DEA agent says he was wrongly fired and is now under investigation for being at Capitol during insurrection
(CNN) -- A US Drug Enforcement Administration agent suspended for being at the US Capitol during the January 6 insurrection said Tuesday that he has since been fired from the agency and is now "the subject of a criminal investigation," even though he claims he "never even stepped foot on the stairs of the Capitol building."
Mark Ibrahim said in an interview with Fox News that after the attack on the Capitol he "got on a flight back to LA. I had my badge and gun taken away from me. I was escorted off the premises to my apartment like a criminal, and I was fired after being suspended for two months, for performance issues."
"Now, I'm actually the subject of a criminal investigation," he told the network.
The Justice Department declined to comment on Ibrahim's assertion that he is under investigation, and Ibrahim's attorney, Darren Richie, declined to provide further information to CNN.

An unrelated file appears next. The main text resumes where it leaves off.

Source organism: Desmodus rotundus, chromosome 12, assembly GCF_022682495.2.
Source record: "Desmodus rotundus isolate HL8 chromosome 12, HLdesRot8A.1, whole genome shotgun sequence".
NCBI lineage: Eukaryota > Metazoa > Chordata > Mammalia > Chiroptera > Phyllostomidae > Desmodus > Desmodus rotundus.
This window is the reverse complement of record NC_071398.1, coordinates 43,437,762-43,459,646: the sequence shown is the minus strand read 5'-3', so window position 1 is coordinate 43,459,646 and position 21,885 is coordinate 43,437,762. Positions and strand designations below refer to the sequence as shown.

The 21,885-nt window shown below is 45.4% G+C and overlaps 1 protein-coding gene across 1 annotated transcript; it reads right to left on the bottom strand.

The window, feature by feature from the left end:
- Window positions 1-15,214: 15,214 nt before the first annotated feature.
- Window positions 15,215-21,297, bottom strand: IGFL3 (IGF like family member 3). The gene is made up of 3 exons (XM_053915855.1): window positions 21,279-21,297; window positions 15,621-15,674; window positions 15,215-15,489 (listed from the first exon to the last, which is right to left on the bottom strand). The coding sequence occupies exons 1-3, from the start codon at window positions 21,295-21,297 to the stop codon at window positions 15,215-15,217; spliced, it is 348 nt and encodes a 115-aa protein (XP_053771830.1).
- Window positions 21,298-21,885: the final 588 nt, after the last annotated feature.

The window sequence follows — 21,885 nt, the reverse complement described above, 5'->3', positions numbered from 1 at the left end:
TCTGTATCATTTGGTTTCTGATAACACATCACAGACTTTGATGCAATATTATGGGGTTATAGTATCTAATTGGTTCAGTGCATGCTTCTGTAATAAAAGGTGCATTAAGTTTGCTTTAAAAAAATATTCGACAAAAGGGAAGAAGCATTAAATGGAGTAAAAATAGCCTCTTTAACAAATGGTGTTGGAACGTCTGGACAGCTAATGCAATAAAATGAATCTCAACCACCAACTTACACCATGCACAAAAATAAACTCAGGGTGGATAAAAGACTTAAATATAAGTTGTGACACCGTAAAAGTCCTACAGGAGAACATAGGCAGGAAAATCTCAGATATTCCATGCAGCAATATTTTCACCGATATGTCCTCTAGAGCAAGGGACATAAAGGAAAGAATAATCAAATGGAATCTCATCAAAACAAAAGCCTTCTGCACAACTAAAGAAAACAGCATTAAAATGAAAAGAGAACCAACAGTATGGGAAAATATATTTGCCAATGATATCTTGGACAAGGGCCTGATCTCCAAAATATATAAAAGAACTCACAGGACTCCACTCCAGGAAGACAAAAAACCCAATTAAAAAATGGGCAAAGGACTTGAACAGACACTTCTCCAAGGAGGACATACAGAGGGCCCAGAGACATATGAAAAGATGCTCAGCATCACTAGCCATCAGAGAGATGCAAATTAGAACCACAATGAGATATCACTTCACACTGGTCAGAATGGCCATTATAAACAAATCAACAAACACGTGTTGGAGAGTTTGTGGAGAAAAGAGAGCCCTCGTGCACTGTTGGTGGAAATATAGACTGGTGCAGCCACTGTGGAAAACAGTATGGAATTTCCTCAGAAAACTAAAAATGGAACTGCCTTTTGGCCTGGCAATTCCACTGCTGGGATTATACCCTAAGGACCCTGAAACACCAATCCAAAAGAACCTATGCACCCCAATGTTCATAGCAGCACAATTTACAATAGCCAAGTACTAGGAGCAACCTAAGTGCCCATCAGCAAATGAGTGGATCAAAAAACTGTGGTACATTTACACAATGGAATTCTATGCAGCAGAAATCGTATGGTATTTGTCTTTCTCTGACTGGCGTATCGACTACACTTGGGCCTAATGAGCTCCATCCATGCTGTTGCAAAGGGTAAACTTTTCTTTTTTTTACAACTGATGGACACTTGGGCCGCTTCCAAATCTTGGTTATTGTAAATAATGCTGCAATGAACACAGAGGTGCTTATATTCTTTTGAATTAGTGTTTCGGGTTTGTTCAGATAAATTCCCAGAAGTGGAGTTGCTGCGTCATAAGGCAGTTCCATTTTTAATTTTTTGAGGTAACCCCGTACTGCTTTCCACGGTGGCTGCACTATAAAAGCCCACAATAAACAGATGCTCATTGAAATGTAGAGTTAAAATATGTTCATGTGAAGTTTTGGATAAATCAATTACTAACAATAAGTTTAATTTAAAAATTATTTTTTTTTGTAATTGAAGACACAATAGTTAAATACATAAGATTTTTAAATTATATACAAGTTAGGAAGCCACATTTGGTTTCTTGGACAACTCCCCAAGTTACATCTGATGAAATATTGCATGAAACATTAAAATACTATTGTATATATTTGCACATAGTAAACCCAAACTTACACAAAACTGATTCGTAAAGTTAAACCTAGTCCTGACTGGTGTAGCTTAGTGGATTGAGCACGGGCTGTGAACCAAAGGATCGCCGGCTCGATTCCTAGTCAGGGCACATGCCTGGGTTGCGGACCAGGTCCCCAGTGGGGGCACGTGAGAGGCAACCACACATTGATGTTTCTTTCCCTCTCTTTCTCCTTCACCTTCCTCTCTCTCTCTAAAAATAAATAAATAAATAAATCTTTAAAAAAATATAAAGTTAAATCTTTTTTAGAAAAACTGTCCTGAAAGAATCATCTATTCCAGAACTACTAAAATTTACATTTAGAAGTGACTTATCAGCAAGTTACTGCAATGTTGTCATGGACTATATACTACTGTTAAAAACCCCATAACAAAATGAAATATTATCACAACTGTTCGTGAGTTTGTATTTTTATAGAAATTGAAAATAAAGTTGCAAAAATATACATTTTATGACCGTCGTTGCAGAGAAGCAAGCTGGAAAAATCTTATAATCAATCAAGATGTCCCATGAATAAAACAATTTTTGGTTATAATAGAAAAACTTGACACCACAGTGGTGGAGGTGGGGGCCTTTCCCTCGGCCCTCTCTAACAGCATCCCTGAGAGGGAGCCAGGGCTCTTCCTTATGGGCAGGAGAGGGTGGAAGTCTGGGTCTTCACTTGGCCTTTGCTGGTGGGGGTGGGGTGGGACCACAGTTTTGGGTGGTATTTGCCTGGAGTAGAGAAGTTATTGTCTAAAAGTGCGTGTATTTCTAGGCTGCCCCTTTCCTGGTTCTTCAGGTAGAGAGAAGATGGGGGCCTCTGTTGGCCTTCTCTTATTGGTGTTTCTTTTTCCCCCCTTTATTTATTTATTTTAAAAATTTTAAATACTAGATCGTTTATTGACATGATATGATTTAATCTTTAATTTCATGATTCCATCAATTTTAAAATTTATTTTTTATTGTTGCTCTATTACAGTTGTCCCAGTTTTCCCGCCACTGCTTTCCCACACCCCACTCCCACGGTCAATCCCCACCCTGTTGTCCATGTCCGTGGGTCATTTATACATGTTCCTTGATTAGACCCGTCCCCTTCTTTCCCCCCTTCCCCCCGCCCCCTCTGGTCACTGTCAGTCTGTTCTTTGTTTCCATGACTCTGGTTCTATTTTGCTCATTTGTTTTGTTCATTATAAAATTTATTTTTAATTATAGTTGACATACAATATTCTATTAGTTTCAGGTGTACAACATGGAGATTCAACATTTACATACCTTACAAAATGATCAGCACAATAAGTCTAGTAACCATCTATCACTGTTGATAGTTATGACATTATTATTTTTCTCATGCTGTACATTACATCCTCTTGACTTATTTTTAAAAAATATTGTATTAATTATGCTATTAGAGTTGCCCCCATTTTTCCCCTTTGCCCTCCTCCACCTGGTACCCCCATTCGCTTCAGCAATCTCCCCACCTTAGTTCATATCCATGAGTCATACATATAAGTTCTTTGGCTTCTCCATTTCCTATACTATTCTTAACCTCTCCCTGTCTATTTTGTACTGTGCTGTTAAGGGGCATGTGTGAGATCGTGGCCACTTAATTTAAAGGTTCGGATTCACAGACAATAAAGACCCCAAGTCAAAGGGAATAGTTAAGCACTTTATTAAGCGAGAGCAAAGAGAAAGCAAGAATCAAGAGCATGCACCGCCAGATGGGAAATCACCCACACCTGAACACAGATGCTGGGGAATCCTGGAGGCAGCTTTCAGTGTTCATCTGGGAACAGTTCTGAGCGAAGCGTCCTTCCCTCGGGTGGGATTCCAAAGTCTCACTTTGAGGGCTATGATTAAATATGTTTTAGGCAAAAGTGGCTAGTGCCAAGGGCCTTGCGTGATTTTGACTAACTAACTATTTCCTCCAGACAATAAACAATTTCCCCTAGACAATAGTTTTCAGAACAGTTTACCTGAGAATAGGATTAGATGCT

The DEA said in a statement to CNN that per agency policy, it "cannot comment on specific personnel matters" protected by privacy laws.
Ibrahim's firing adds to a growing list of consequences facing people who were present at the US Capitol on January 6 when a pro-Trump mob stormed the building in an attack that left five dead. The government has charged nearly 300 others in connection to the insurrection. The rioters were attempting to stop the Senate from counting the electoral votes to confirm Joe Biden's presidential win.
Ibrahim, who said he is now taking "legal action against the DEA" said in the interview that he was at the Capitol on January 6 because a "friend I served in Iraq with asked me to help him get there for documentation purposes and we were just spectators."
"When the crowd began to be hostile toward law enforcement, me being law enforcement myself, I started to document everything and, via my friend, we handed everything over to the FBI so those criminals could face justice," he said.
His lawyer previously said Ibrahim was at the Capitol to enjoy "an important day in history" and that "Mr. Ibrahim was not part of, affiliated with nor participatory in any trespass or violent acts and vehemently denounces them."
Richie also said earlier this month that Ibrahim was "left perplexed and damaged ... knowing how easily and quickly the DEA compromised" his pride as a member of the agency "that professes support for this nation and its security."
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